H-alpha H-beta Wavelength = 656.2808 nm Wavelength = 486.1342 nm Frequency = 457,121.40 GHz Frequency = 617,113.55 GHz Linewidth = 0.4020 nm (280.0 GHz) Linewidth = 0.3680 nm (467.2 GHz)
H-gamma H-delta Wavelength = 434.0475 nm Wavelength = 410.1748 nm Frequency = 691,168.59 GHz Frequency = 731,395.49 GHz Linewidth = 0.2855 nm (454.6 GHz) Linewidth = 0.3133 nm (558.7 GHz)
I would like to nominate the H-alpha line as a possible "magic wavelength", a wavelength that has been very important to solar astronomers over the years for observations of our nearest star (Sol). On those philosophical grounds alone, H-alpha might be an "obvious" frequency.
-------------------------------------------------------------------------- | MAGIC FREQUENCY = 457,123 GHz | | FRAUNHOFER LINEWIDTH = 280 GHz | | | | or equivalent | | | | MAGIC WAVELENGTH = 656.2808 nm | | FRAUNHOFER LINEWIDTH = 0.4020 nm | | | | | | In binary form this "magic frequency" is: | | | | 1100111111011111111011110101010101000111000000000 Hz | --------------------------------------------------------------------------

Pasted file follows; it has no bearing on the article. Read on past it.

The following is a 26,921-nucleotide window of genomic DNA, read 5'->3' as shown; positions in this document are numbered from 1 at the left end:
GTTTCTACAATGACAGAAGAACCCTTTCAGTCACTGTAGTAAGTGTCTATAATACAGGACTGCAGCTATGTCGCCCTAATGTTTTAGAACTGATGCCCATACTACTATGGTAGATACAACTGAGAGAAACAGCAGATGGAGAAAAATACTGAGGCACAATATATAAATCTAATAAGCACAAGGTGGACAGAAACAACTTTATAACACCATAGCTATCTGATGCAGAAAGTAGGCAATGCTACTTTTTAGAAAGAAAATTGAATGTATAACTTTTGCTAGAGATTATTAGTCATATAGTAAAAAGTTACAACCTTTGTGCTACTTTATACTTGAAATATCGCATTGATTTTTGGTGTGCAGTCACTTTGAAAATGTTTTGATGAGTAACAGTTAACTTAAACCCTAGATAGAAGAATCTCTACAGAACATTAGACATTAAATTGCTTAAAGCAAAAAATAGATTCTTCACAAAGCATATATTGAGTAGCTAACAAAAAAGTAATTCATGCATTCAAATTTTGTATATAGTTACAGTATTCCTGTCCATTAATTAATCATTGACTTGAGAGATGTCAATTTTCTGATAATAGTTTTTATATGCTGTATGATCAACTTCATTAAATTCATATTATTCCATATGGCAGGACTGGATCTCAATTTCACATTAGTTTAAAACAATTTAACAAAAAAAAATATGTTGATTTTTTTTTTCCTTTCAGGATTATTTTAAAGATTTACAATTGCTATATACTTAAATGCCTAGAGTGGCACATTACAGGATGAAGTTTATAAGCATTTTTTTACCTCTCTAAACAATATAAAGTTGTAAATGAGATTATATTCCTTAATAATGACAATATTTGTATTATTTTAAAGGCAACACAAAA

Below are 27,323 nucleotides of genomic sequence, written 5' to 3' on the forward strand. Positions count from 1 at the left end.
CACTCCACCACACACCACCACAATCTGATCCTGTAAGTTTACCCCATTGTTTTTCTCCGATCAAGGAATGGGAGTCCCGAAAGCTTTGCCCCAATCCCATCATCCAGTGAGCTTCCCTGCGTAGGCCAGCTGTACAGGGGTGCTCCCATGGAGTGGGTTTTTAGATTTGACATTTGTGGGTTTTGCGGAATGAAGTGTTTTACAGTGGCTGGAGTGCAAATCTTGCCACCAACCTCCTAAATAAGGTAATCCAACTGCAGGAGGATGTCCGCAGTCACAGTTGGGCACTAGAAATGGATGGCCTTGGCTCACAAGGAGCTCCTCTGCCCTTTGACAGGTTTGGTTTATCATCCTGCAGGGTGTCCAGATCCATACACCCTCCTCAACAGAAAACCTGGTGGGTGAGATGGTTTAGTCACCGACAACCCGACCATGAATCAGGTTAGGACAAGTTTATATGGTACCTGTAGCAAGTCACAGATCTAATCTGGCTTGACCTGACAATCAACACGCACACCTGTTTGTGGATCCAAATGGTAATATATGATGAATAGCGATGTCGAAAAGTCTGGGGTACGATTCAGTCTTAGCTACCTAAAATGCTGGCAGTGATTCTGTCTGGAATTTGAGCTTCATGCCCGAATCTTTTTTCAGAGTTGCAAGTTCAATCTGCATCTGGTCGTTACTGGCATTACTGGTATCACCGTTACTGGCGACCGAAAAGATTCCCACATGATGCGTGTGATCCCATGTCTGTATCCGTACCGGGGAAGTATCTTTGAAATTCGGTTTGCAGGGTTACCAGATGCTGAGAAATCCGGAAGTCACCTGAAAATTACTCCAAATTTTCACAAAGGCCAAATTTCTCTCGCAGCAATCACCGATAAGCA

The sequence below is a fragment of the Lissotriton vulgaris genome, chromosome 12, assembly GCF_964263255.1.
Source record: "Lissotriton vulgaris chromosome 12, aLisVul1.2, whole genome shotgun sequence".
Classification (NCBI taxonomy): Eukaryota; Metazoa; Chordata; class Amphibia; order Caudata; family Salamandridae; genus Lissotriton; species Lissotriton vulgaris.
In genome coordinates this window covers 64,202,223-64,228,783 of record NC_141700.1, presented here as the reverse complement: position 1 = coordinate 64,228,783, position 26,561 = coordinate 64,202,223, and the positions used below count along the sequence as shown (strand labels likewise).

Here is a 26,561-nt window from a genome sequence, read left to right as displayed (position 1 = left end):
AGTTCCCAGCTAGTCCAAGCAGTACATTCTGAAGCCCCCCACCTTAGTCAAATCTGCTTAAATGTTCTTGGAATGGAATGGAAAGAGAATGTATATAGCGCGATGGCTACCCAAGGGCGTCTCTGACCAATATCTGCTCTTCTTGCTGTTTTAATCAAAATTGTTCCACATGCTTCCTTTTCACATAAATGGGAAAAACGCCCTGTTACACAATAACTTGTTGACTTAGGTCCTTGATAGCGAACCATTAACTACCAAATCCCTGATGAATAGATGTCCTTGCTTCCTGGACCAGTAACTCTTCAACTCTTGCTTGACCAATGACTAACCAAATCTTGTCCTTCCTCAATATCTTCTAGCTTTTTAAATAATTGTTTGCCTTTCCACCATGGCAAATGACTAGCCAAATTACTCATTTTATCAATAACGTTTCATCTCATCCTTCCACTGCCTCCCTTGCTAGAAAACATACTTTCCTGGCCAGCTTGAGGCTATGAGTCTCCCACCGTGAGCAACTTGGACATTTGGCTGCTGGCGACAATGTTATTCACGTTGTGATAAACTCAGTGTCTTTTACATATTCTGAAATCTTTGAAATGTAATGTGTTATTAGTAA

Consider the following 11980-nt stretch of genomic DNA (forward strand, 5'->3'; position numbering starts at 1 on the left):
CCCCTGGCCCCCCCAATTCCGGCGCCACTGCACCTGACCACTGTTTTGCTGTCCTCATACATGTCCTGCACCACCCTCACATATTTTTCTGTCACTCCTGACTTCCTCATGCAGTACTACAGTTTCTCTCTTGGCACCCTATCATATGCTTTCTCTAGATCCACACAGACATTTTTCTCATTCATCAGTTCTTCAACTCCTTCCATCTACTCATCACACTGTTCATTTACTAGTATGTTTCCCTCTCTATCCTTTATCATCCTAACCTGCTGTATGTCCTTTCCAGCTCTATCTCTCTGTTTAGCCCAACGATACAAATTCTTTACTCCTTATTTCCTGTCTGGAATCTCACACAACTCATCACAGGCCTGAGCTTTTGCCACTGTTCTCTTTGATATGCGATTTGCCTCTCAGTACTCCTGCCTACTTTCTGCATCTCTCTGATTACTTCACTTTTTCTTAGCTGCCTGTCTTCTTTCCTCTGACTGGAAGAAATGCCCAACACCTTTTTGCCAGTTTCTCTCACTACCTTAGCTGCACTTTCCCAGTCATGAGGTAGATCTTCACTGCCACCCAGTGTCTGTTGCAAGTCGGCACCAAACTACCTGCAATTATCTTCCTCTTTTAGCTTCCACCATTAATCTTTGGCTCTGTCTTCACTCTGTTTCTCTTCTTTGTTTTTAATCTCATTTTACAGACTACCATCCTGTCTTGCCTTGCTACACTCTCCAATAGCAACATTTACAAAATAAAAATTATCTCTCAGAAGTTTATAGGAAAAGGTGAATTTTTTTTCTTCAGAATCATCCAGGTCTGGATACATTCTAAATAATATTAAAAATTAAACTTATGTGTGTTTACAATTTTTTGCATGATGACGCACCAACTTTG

When the H-alpha line wavelength was originally selected for modelling my visible laser system, it was done because in was a principal (wide and deep) Fraunhofer line in the visible spectrum, and the quantum efficiencies of photodetectors are reasonably high at this wavelength. It was not selected because it was thought that it was a preferred ETI transmission wavelength. Indeed, since my Optical SETI rationale assumed diffraction limited receiving telescopes, the requirement to operate in a Fraunhofer line wasn't that strong.